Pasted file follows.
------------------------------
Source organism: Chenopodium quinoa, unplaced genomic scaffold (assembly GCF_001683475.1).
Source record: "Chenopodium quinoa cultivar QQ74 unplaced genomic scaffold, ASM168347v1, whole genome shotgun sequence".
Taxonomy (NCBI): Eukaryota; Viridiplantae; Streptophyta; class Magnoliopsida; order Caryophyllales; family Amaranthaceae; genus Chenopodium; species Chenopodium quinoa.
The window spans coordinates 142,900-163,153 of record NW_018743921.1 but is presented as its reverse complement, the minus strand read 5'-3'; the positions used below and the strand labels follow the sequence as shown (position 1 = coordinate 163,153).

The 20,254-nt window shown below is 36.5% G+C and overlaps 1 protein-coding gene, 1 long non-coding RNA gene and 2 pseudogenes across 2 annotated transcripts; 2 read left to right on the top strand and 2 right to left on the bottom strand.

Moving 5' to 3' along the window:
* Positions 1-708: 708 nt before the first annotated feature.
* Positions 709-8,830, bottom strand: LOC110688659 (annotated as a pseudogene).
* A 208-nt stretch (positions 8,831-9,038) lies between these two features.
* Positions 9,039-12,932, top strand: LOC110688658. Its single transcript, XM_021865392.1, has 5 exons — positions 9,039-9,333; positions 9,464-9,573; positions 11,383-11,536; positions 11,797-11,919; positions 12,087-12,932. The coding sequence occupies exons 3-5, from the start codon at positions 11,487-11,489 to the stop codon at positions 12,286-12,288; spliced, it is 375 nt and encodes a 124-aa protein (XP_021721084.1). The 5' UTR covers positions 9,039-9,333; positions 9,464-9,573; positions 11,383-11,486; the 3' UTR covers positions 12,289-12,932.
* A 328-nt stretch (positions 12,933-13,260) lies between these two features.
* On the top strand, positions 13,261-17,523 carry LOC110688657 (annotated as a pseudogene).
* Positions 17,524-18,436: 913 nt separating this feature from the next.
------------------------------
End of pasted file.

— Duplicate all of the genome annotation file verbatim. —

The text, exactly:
Source organism: Chenopodium quinoa, unplaced genomic scaffold (assembly GCF_001683475.1).
Source record: "Chenopodium quinoa cultivar QQ74 unplaced genomic scaffold, ASM168347v1, whole genome shotgun sequence".
Taxonomy (NCBI): Eukaryota; Viridiplantae; Streptophyta; class Magnoliopsida; order Caryophyllales; family Amaranthaceae; genus Chenopodium; species Chenopodium quinoa.
The window spans coordinates 142,900-163,153 of record NW_018743921.1 but is presented as its reverse complement, the minus strand read 5'-3'; the positions used below and the strand labels follow the sequence as shown (position 1 = coordinate 163,153).

The 20,254-nt window shown below is 36.5% G+C and overlaps 1 protein-coding gene, 1 long non-coding RNA gene and 2 pseudogenes across 2 annotated transcripts; 2 read left to right on the top strand and 2 right to left on the bottom strand.

Moving 5' to 3' along the window:
* Positions 1-708: 708 nt before the first annotated feature.
* Positions 709-8,830, bottom strand: LOC110688659 (annotated as a pseudogene).
* A 208-nt stretch (positions 8,831-9,038) lies between these two features.
* Positions 9,039-12,932, top strand: LOC110688658. Its single transcript, XM_021865392.1, has 5 exons — positions 9,039-9,333; positions 9,464-9,573; positions 11,383-11,536; positions 11,797-11,919; positions 12,087-12,932. The coding sequence occupies exons 3-5, from the start codon at positions 11,487-11,489 to the stop codon at positions 12,286-12,288; spliced, it is 375 nt and encodes a 124-aa protein (XP_021721084.1). The 5' UTR covers positions 9,039-9,333; positions 9,464-9,573; positions 11,383-11,486; the 3' UTR covers positions 12,289-12,932.
* A 328-nt stretch (positions 12,933-13,260) lies between these two features.
* On the top strand, positions 13,261-17,523 carry LOC110688657 (annotated as a pseudogene).
* Positions 17,524-18,436: 913 nt separating this feature from the next.